My 'to do' list says it all...

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So I have once again failed "GE washer restoration 101"....

I just cannot seem to budge that blasted clutch arm support.  Phil suggested that perhaps the GE manual is not giving all the necessary instructions and I would agree... I had also been struggling with removing the timer dial; manual said "pull knob off timer shaft".  Nope. There was a kind of cotter pin (called a detent pin) that had to be removed first.

Very disappointing that I no longer seem to have the strength to take things apart anymore but I got a few saves in.

Ironically not one GE stand-alone washer but that is life.

Not sure if I am up to even trying to work on the '53 now...


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Post# 960065 , Reply# 24   10/1/2017 at 15:37 (359 days old) by turquoisedude (Ogden & St-Liboire (where??), QC, Canada)        
You may not believe this....

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But I got that cursed motor out....

After a pep talk from our own Jon 'jetcone' and the person who patiently listens to all my washer kvetching  (PhilR not hubby...LOL) I decided to make one more attempt at removing the clutch shaft extension assembly.   The current thinking was to turn the washer upside down to allow the ol' PB Blaster to trickle down into the motor shaft.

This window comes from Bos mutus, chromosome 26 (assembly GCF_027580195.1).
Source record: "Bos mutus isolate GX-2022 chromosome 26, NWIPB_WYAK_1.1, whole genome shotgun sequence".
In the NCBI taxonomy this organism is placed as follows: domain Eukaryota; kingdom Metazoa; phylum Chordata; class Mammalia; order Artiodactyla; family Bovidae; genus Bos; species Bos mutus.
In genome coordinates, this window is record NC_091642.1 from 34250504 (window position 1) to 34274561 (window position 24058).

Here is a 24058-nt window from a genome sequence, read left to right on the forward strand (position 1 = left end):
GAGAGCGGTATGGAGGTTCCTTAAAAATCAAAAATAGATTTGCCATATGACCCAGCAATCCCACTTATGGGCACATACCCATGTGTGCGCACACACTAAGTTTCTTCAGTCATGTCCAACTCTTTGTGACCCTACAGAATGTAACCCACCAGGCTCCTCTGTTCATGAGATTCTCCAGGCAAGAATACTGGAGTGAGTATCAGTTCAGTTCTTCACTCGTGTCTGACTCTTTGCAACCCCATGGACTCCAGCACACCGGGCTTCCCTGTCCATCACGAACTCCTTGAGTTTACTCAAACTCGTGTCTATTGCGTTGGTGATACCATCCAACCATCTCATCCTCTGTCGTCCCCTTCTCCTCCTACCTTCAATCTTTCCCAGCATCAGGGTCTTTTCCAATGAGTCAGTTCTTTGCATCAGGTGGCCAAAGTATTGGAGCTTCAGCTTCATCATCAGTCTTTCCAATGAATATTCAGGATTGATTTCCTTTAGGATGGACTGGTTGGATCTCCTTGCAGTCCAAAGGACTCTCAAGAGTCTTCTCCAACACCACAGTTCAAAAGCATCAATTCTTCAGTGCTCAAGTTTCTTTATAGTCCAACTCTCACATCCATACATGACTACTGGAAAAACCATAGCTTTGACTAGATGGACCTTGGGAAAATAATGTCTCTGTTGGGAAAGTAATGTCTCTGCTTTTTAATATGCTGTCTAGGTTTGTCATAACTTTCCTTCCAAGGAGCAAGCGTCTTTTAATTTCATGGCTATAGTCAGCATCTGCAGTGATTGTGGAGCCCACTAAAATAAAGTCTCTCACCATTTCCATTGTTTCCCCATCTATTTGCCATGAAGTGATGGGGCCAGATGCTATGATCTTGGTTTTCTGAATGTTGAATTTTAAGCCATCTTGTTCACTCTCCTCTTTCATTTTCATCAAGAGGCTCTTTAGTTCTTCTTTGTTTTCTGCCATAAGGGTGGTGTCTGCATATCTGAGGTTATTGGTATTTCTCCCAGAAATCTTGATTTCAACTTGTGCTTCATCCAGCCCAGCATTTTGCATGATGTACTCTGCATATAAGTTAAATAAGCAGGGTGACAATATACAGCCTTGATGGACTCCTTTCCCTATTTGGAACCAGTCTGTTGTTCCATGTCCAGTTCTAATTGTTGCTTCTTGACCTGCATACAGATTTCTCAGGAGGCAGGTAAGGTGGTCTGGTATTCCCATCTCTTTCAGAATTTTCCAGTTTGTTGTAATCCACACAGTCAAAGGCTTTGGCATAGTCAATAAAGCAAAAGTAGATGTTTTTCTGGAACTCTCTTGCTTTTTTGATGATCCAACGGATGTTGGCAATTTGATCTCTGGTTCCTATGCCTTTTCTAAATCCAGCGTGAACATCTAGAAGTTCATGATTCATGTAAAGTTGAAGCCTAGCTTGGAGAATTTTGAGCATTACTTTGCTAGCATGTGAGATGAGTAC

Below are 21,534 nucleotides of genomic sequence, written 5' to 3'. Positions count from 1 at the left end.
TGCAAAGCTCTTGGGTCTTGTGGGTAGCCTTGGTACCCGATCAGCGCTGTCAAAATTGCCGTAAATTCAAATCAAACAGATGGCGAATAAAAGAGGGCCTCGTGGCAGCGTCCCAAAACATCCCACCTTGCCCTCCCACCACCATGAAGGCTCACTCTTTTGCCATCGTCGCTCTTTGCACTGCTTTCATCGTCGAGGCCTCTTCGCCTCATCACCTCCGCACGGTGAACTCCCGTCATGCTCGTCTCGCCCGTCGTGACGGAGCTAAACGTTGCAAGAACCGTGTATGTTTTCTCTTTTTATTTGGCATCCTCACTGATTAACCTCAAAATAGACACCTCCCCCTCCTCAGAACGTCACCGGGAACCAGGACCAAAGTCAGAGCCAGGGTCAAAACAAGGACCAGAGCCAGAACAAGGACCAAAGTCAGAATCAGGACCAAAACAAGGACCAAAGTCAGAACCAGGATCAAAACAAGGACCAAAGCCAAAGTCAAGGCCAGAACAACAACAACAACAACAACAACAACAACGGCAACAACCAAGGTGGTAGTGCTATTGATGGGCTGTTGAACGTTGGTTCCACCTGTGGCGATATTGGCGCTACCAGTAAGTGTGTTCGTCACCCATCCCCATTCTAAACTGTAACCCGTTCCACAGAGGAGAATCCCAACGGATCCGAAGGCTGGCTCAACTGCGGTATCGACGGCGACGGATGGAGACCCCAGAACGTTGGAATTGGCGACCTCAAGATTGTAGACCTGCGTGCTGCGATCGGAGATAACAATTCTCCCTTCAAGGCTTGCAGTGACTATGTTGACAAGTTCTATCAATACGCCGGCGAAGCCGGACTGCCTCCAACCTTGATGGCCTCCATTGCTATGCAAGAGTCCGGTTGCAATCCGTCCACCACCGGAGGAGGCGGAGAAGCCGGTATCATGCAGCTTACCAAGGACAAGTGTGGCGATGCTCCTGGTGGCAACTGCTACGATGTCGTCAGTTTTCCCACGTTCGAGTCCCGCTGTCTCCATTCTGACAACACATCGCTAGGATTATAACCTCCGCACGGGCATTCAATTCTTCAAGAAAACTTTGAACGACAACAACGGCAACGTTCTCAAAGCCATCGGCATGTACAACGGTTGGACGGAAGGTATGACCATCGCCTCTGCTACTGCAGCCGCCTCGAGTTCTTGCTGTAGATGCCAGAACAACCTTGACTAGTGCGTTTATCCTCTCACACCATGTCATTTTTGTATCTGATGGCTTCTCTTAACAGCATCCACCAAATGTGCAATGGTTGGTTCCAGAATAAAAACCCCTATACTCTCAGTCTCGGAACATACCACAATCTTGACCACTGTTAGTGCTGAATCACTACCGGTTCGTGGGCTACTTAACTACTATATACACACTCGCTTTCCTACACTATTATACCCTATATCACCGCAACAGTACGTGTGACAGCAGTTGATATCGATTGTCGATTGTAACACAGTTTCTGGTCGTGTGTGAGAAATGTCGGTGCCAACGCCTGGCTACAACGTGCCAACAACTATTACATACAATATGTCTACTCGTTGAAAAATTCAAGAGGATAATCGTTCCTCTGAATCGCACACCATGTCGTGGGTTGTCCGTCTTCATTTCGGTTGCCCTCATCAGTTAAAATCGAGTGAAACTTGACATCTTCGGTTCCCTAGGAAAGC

(sorry the photo from my phone came out sideways...)

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Post# 960069 , Reply# 25   10/1/2017 at 15:45 (359 days old) by turquoisedude (Ogden & St-Liboire (where??), QC, Canada)        

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I kinda broke up the very brittle tub gasket but at this point, I was sure this project was good and over. 

I let the PB Blaster do its thing but that extension arm wasn't going anywhere.

I figured I had nothing to lose so I removed the motor bolts to see if I could ease, coax, or trick the motor out.

The latter did it... 

Here's the trick: the motor mount on a GE this old was welded to the suspension frame (newer Filter-Flo motor mounts are bolted) but there were still 2 bolts to secure the rear part of the motor mount to the frame.  Once removed, the sides of the motor mounting plate had some 'give'.  Turns out it was just enough to allow the motor with the lower carrier plate still attached to be removed.

Son of a.....

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Post# 960073 , Reply# 26   10/1/2017 at 15:53 (359 days old) by turquoisedude (Ogden & St-Liboire (where??), QC, Canada)        

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I took the motor apart (still with the darned shaft extension firmly attached) and was able to clean the starting switch contacts. I gave the motor a good overall cleaning and a shot of turbine oil.

And..... the motor is running again!

I shot a short video but I don't seem to be able to attach an mp4 file to this post....


It figures that I got this solved on the eve of my return to St-Lib .... but it's a long weekend next weekend here!!